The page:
|Introduction (technical work / practical example; 'no hands on'||30 minutes|
|Work on the dictionary (3 - 4 different tasks)||4 lessons (180 minutes)|
It is not a real experimental situation who leads to all results. So the following statements have a more qualitative than a strong quantitative value. In fact too many parameters interact and can falsificate the results. So the research can just show a trend rather than a scientificly proved statement. Working on real learning situations which are embedded in a curriculum can not easily be reflected in experimental situations.
After the dictionary was 'finished' the student were asked to answer a questionnary. The following results show a part of their answers. All anwers have been compared on a table and descripted on the following diagrams.
This is a first approach of evaluation. The multiple-choice type answers of all students are compared. In a second part the text answers are evaluated and the the answers of the couples can be compared. No comparison of the two classes will be done.
4.1. Feeling while working wiht the system:
|First of all they liked work with the Swiki quite well. 17 of 23 persons felt comfortable while working with the system, 5 had some problems on it and just one person did not like the work with the system. The students found working with the computer was fun (11 agree totally; 8 agree partially, 2 do not agree; 1 no answer; N= 23)||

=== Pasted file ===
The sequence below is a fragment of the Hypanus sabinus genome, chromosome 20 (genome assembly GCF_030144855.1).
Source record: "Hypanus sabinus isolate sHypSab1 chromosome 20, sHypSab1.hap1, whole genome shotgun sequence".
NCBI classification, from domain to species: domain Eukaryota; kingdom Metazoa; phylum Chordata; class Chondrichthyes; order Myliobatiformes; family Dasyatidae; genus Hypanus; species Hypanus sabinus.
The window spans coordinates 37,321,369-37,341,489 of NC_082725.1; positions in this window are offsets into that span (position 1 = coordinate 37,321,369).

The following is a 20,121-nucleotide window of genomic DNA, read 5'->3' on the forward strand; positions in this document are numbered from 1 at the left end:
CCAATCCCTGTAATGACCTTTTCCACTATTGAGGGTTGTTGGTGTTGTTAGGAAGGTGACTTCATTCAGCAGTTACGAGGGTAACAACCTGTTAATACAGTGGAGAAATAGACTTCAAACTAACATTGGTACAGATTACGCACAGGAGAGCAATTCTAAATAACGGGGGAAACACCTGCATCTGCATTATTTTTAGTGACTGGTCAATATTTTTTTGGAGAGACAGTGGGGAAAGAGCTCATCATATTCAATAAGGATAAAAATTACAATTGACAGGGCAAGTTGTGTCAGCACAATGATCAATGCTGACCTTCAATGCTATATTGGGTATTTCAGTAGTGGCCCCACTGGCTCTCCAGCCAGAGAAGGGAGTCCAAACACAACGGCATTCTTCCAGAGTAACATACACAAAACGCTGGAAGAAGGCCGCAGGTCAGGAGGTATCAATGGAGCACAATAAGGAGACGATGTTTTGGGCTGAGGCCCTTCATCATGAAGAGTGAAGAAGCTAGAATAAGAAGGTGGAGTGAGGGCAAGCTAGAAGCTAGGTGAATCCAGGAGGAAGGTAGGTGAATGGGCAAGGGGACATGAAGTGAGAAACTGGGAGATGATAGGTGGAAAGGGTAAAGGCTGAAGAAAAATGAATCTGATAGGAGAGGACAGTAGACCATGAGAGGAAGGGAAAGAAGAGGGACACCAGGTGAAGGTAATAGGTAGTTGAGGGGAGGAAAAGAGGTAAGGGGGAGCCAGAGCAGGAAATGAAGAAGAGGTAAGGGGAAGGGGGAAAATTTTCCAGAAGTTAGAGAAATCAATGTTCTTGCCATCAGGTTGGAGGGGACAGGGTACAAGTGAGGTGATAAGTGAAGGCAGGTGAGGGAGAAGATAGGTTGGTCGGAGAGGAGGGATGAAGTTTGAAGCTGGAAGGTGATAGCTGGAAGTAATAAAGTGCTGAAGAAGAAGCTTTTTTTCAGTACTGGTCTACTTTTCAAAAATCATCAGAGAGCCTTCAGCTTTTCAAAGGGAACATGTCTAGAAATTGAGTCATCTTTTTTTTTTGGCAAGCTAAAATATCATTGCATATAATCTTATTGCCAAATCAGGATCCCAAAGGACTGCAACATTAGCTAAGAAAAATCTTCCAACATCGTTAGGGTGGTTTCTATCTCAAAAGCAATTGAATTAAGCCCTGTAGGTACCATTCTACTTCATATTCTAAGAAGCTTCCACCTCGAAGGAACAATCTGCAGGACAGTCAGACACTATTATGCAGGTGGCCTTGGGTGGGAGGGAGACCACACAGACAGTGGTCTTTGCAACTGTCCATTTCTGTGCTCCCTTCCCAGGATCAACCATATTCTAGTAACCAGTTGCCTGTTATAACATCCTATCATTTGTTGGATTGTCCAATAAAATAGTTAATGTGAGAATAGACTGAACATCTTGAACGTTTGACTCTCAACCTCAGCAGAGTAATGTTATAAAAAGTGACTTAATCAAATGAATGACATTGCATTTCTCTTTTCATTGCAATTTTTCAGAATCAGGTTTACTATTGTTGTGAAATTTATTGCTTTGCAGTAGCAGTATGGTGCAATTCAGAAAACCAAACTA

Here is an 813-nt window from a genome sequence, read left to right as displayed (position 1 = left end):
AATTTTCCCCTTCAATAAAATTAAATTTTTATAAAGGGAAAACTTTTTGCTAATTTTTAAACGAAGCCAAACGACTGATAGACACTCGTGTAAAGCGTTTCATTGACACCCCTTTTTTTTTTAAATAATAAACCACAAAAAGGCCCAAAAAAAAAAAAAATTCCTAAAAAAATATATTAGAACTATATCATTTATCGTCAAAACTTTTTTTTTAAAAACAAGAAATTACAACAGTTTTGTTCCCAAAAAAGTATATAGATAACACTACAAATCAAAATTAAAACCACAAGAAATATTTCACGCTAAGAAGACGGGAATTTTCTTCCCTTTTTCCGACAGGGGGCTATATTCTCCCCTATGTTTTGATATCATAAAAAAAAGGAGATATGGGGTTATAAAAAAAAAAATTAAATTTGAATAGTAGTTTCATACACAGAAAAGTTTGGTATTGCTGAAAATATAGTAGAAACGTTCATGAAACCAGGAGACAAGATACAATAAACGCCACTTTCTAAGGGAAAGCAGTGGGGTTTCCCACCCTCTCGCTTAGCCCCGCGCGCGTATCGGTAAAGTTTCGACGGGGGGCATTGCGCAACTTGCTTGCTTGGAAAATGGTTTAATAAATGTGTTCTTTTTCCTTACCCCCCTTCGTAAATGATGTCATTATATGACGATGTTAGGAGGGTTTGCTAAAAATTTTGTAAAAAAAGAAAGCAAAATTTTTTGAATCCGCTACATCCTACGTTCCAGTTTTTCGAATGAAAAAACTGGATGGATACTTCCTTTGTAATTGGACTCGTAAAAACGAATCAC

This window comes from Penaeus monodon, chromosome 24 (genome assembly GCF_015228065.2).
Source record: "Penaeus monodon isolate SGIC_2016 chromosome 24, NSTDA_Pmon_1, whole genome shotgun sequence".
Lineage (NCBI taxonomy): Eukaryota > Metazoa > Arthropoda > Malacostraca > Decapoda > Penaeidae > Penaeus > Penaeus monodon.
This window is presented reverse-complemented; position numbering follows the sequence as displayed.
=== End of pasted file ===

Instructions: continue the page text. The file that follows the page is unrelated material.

Diagram1: comfort to work with the system
|A question about editing pages and articles on the Swiki also showed quite a easyness to edit new pages: 11 persons had not problems with it while 9 had some problem. To edit a new page a work with links has to be done. A control question further on the questionary showed that editing is not complicated and did not obstruct work (17 did agree with this, two did agree partially and 1 did not agree at all ; N= 23)||
Diagram 2: Difficulties to create and edit new pages
4.2. Getting lost within the hypertext:
|Many newbies who have to learn concepts perfere to read this concepts on a plane (book - type) text. To create new representations a hypertext seems not to be so adequated. Students were asked to describe where they felt lost during work. 17Students did not felt lost while 5 partially and one felt lost in the hypertext (N= 23).||
Diagram 3: To get lost within the hypertext
4.3 Learningerfficirncy / Interactions among students:
To have a high impact with the learning subject and so support eficiency of
learning many interactions between couples and among the learning community are
favourable. The asked students saied not to be so efficient while working in
couples and wiht the system. The question: 'We were efficient' was answered by
17 Students: 'agree partially', 2 students did 'agree totally' and 2 students
'did not agree'; one student did not answer the question. Asking them if they
would be more efficient whether they would have had to work alone they answered:
6: 'agree totally'; 5 'agree partially'; 10 'do not agree' and 1 'no answer'.
|So the students did not specially felt efficient but they interacted quite much within couples and the learning community and they argued about concepts they had to define.||
Diagram 4: Interactions among couples